I think we all know that add-ons have grown integral to the Firefox experience — and popular, to say the least — but we didn’t know just how popular until now. Today, Mozilla said through its blog that 85 percent of Firefox 4 users have installed add-ons. Mozilla equates this to more than 60 million people using its add-ons every day.
But before you start rolling your eyes, Mozilla adds-on, “This number doesn’t include Personas, and even excludes popular add-ons bundled with other software that the user hasn’t actively agreed to install”. So apparently these aren’t force-installed add-ons then. I think. The company then went on to say it had expected the percentage of add-ons downloaded on Firefox 4 (which was released on March 22nd) to drop as time went on, but the figure “has stayed between 89% and 85% since launch”. (I’m surprised that this little self-congratulatory admission didn’t come with 5 exclamation points.)
Mozilla has also found that, on average, users download 5 add-ons, and that Firefox has racked up 2.5 billion total downloads and that 580 million add-ons are in use every day on Firefox 4. (Which does seem to be slightly higher than Mozilla’s add-on data available here.)
Back in April, Mozilla announced that it was moving to a rapid-fire release cycle, as well as introducing another channel called “Aurora”, which as my colleague MG Siegler pointed out, is the equivalent of Chrome’s “Dev Build”. Aurora falls in between Mozilla’s “Nightly” build and their “Beta” build, because users had come to expect that “Nightly” (which they had even renamed “Minefield”) would be closer to a beta or ready-to-release build — which it often wasn’t. Aurora is intended to be the version in which users and developers can play a greater role in participating in the building of new Firefox releases.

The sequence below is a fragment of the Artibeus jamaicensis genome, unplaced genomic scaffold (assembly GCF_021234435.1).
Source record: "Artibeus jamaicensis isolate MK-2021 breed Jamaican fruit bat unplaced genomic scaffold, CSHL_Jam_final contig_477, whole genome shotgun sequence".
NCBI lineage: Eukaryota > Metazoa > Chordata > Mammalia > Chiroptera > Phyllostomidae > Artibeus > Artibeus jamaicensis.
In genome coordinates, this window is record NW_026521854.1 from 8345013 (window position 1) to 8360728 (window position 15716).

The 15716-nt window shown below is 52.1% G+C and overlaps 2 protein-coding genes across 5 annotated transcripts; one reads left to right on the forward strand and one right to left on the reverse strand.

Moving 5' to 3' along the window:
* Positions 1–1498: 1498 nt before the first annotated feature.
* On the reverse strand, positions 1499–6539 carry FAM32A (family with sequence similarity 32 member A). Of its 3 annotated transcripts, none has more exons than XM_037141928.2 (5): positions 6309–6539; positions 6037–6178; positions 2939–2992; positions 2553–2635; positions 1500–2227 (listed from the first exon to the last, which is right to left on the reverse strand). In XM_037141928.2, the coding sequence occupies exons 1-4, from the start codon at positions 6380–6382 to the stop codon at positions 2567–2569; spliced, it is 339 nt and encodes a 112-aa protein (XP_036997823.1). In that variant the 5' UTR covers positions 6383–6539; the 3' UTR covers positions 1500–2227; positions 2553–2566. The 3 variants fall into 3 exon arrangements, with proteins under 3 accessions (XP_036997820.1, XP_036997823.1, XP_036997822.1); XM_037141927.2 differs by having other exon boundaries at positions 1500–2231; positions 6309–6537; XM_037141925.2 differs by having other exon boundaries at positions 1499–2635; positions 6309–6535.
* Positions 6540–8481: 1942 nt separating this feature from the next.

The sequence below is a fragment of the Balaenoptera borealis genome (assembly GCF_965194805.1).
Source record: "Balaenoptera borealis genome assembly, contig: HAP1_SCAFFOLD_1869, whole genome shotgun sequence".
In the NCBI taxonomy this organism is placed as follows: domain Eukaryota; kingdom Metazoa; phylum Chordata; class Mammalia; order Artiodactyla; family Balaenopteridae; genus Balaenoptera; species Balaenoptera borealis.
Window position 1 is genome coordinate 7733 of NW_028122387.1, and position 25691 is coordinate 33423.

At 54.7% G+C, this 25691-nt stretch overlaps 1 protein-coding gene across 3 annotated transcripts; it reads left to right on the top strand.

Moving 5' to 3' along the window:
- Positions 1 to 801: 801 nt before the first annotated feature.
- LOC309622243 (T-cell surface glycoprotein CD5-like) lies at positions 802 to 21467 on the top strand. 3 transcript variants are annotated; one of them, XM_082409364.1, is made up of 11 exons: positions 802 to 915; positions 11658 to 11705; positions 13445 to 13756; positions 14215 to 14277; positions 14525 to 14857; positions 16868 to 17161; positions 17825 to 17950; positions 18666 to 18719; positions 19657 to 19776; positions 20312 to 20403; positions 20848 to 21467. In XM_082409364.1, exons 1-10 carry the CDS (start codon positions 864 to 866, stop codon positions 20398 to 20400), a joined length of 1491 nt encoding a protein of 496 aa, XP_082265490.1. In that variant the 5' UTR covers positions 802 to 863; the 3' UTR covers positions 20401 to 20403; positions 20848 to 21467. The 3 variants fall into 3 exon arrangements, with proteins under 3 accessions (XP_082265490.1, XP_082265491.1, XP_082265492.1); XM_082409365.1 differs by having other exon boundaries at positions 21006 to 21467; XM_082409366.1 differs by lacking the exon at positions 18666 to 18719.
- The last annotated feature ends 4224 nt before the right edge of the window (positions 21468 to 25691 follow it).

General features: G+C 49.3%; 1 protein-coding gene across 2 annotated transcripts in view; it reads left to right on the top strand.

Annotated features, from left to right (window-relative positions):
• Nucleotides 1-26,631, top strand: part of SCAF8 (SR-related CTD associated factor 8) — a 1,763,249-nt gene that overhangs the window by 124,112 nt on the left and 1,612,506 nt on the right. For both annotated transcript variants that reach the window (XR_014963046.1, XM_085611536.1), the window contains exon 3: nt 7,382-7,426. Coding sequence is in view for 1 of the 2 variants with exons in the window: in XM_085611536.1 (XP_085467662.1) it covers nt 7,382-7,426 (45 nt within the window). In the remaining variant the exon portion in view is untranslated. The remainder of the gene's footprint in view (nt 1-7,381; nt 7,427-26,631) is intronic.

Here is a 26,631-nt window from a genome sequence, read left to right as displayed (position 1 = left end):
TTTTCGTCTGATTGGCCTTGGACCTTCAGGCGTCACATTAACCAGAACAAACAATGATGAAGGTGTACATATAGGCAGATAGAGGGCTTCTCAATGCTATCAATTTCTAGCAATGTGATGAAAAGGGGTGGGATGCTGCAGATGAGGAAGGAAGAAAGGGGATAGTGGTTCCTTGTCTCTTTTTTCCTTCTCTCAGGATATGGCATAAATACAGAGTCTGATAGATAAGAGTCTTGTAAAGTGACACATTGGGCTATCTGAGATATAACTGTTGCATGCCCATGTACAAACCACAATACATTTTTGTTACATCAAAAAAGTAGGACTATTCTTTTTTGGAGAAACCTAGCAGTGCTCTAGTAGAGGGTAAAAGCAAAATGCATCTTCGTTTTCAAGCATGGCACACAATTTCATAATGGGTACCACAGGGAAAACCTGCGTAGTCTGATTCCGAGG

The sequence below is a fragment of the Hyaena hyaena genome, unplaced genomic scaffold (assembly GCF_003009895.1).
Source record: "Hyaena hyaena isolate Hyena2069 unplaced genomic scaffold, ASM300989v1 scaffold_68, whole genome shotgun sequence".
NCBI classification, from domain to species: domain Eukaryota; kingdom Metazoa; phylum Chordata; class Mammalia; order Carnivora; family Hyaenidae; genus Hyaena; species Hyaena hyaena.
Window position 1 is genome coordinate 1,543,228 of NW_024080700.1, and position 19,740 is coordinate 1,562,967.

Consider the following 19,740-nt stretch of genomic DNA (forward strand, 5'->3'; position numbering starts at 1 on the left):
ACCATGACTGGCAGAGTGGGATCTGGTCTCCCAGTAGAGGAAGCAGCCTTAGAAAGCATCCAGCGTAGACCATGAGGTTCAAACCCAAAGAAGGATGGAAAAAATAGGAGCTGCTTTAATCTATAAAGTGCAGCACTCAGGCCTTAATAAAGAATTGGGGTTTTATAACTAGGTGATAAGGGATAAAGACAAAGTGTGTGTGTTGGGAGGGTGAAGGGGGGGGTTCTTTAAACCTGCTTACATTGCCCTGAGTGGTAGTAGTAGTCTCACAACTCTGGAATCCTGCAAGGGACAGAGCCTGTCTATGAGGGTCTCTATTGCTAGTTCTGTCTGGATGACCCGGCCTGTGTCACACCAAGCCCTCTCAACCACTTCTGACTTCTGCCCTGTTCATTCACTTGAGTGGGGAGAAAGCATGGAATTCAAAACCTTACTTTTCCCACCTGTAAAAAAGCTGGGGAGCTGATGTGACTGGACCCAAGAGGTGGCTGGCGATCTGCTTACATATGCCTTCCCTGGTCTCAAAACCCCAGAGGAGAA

This announcement also came on the heels of Google’s announcement that it would be releasing a new version of Chrome every six weeks. Now, it seems that Microsoft, Google, and Mozilla have all sped up their release cycles to get new versions of their browsers into the market faster.
Thus, staying true to their promise, Mozilla also announced today that Firefox 5 is available for download on Windows, Mac, Linux and Android.
According to the company’s statement, Firefox 5 “includes more than 1,000 improvements and performance enhancements that make it easier to discover and use all of the innovative features in Firefox”. The release includes added support for “more modern Web technologies” that will enhance developers’ ability to create “Firefox add-ons, Web applications, and websites”.
Firefox 5 also adds its “Do Not Track” privacy feature to Android, “making Firefox the first browser to support Do Not Track on multiple platforms”, the company said. The “Do Not Track” feature was designed to give Firefox users greater control over how their browser footprints are tracked and used across the Web. The feature essentially tells websites that users have chosen to opt-out of tracking — and is now “easier to find in Firefox Preferences”.
However, while Mozilla boasts improved standards support for HTML5, XHR, MathML, SMIL, and canvas, as part of its new support for “more modern Web technologies”, according to PCMag, Firefox 5 is still scoring the same as version 4 on HTML5test.com, which measures the overall level of HTML5 support and performance. Firefox 5 scored 240 out of a possible 400, compared to Chrome, which comes in at 291.
So, Firefox 5 may not knock your socks off. After all, the IE Team decided to send Mozilla a celebratory cupcake for the Firefox 5 release. (More like a sarcastic cupcake, methinks. Though still delicious, no doubt.) But this release is, at the very least, good to see Mozilla living up to its promise to keep its release cycle quick and cunning — like some sort of fox. Because when it comes to the Web — and mobile, and most things these days — quicker is better.